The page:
Climate scientists have warned that many parts of world will experience more extreme heat. experts are from Copernicus, European Union's Earth Observation Programme. Its meteorologists analysed world temperatures from satellites, aircraft, weather stations and other databases from around world. The scientists reported that their figures indicated high likelihood of escalation in extreme temperatures. They said: "It was second warmest June on record for Europe....Heatwave conditions persisted over western North America, where many temperature records were broken. Arctic Siberia also experienced high temperatures."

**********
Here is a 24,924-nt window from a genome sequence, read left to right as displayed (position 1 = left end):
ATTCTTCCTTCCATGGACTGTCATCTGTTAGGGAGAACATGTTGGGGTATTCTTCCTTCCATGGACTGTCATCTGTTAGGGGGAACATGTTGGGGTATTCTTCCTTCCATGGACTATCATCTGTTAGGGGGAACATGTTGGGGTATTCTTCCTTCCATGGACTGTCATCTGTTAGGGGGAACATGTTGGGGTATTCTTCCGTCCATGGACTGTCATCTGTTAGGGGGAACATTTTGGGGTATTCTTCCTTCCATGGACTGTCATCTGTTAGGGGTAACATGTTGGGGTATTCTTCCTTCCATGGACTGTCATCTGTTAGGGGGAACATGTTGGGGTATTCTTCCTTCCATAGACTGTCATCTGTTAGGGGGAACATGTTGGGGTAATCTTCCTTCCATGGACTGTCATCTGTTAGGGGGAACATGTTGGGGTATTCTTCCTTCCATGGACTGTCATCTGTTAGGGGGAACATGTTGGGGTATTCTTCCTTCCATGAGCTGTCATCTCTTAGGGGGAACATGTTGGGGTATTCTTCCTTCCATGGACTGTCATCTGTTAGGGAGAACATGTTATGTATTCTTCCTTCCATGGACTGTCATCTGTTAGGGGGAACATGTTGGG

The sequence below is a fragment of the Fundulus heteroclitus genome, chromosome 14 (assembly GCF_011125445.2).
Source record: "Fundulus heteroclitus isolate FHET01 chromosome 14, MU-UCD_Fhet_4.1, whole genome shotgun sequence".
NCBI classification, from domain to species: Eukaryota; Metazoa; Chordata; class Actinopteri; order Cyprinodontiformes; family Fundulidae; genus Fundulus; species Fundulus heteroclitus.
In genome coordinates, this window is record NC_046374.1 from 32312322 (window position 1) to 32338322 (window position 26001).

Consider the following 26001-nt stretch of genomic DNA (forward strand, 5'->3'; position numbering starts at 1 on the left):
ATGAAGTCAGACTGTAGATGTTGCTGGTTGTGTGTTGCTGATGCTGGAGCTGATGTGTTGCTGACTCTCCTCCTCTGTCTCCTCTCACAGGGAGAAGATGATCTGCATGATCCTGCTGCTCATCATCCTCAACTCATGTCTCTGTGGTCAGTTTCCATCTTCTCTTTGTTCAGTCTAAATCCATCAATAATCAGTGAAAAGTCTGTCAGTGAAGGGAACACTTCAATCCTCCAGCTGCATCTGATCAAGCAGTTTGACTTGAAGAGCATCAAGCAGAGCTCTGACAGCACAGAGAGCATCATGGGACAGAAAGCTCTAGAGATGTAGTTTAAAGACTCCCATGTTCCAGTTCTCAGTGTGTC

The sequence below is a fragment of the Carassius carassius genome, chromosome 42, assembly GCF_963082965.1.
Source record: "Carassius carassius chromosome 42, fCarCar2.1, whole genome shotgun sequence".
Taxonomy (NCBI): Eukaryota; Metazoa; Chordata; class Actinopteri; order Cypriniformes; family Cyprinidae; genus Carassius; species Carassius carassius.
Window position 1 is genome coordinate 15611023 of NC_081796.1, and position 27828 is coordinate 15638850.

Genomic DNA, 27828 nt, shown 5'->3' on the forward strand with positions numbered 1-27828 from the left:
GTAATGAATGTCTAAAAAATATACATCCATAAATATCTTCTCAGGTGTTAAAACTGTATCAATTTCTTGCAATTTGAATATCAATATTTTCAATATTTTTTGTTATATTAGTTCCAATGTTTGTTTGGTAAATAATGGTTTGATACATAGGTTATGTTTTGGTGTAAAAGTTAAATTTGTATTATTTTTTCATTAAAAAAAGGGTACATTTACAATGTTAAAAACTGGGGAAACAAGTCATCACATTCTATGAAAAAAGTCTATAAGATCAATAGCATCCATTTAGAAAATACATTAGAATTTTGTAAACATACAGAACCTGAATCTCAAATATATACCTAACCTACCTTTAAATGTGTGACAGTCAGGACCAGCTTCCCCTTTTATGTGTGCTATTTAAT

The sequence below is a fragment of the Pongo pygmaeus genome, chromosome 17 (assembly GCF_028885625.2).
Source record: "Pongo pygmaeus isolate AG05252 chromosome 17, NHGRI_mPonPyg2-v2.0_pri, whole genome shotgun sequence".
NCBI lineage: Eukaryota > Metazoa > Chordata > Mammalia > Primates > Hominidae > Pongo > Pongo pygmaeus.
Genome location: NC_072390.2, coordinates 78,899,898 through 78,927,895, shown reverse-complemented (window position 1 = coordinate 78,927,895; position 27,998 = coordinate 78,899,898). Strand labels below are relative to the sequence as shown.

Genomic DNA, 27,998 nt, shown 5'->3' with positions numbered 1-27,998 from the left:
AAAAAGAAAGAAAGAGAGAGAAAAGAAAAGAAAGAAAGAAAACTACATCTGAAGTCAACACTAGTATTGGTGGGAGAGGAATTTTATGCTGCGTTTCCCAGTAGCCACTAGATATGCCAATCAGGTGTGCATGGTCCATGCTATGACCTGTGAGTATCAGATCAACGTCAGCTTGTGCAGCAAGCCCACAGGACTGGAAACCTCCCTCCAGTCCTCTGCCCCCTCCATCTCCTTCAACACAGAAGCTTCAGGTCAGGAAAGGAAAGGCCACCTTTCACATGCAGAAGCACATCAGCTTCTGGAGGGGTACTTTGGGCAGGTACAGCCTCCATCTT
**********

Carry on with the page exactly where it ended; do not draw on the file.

Professor Peter Stott of UK's Meteorological Office said: "We are getting used to record high temperatures being recorded somewhere around world every year now." He added that his primary concern was not fact that regions are experiencing more heatwaves, but that record high temperatures are increasingly being broken by such large margins. Talking about Canada's recent "heat dome" weather event, professor Stott said: "It is telling us that changes in average climate are leading to rapid escalation not just of extreme temperatures, but of extraordinarily extreme temperatures." scientists warned that warming world would mean more droughts and heat-related deaths.